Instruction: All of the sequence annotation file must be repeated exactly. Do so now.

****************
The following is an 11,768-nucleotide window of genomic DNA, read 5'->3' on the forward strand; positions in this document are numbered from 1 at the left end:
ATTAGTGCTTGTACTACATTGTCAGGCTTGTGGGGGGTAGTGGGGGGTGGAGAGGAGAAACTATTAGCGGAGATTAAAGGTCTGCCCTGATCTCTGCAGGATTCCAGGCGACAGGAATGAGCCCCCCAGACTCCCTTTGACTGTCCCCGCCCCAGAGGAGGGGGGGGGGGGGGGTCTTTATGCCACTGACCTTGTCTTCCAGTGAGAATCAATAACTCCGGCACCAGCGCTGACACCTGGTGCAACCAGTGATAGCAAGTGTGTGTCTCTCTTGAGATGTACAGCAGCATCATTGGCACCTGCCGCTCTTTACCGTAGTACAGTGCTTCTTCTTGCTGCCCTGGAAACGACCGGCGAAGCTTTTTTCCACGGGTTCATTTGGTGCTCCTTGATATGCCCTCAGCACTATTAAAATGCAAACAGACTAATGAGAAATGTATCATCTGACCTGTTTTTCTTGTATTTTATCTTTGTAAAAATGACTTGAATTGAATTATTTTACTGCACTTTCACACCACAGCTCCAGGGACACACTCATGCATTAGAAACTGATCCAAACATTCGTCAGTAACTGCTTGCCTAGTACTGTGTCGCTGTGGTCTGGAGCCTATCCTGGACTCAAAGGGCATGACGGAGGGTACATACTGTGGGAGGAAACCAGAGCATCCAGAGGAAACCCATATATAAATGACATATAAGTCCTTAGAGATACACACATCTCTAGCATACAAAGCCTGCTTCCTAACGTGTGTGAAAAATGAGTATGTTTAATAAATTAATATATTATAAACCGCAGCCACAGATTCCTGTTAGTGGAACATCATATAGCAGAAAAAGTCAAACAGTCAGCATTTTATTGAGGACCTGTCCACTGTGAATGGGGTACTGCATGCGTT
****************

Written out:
The following is an 11,768-nucleotide window of genomic DNA, read 5'->3' on the forward strand; positions in this document are numbered from 1 at the left end:
ATTAGTGCTTGTACTACATTGTCAGGCTTGTGGGGGGTAGTGGGGGGTGGAGAGGAGAAACTATTAGCGGAGATTAAAGGTCTGCCCTGATCTCTGCAGGATTCCAGGCGACAGGAATGAGCCCCCCAGACTCCCTTTGACTGTCCCCGCCCCAGAGGAGGGGGGGGGGGGGGGTCTTTATGCCACTGACCTTGTCTTCCAGTGAGAATCAATAACTCCGGCACCAGCGCTGACACCTGGTGCAACCAGTGATAGCAAGTGTGTGTCTCTCTTGAGATGTACAGCAGCATCATTGGCACCTGCCGCTCTTTACCGTAGTACAGTGCTTCTTCTTGCTGCCCTGGAAACGACCGGCGAAGCTTTTTTCCACGGGTTCATTTGGTGCTCCTTGATATGCCCTCAGCACTATTAAAATGCAAACAGACTAATGAGAAATGTATCATCTGACCTGTTTTTCTTGTATTTTATCTTTGTAAAAATGACTTGAATTGAATTATTTTACTGCACTTTCACACCACAGCTCCAGGGACACACTCATGCATTAGAAACTGATCCAAACATTCGTCAGTAACTGCTTGCCTAGTACTGTGTCGCTGTGGTCTGGAGCCTATCCTGGACTCAAAGGGCATGACGGAGGGTACATACTGTGGGAGGAAACCAGAGCATCCAGAGGAAACCCATATATAAATGACATATAAGTCCTTAGAGATACACACATCTCTAGCATACAAAGCCTGCTTCCTAACGTGTGTGAAAAATGAGTATGTTTAATAAATTAATATATTATAAACCGCAGCCACAGATTCCTGTTAGTGGAACATCATATAGCAGAAAAAGTCAAACAGTCAGCATTTTATTGAGGACCTGTCCACTGTGAATGGGGTACTGCATGCGTT